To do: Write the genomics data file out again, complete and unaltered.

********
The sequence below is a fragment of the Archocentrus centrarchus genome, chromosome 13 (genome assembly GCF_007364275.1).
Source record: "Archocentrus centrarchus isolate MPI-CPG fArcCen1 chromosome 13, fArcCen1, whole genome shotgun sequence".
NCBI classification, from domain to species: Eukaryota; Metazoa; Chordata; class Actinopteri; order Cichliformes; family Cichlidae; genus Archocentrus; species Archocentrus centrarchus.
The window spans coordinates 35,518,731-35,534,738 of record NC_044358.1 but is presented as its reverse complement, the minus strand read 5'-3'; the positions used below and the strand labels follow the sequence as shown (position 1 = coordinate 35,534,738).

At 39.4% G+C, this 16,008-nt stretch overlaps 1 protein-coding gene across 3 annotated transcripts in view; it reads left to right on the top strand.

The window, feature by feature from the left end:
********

The sequence below is a fragment of the Archocentrus centrarchus genome, chromosome 13 (genome assembly GCF_007364275.1).
Source record: "Archocentrus centrarchus isolate MPI-CPG fArcCen1 chromosome 13, fArcCen1, whole genome shotgun sequence".
NCBI classification, from domain to species: Eukaryota; Metazoa; Chordata; class Actinopteri; order Cichliformes; family Cichlidae; genus Archocentrus; species Archocentrus centrarchus.
The window spans coordinates 35,518,731-35,534,738 of record NC_044358.1 but is presented as its reverse complement, the minus strand read 5'-3'; the positions used below and the strand labels follow the sequence as shown (position 1 = coordinate 35,534,738).

At 39.4% G+C, this 16,008-nt stretch overlaps 1 protein-coding gene across 3 annotated transcripts in view; it reads left to right on the top strand.

The window, feature by feature from the left end: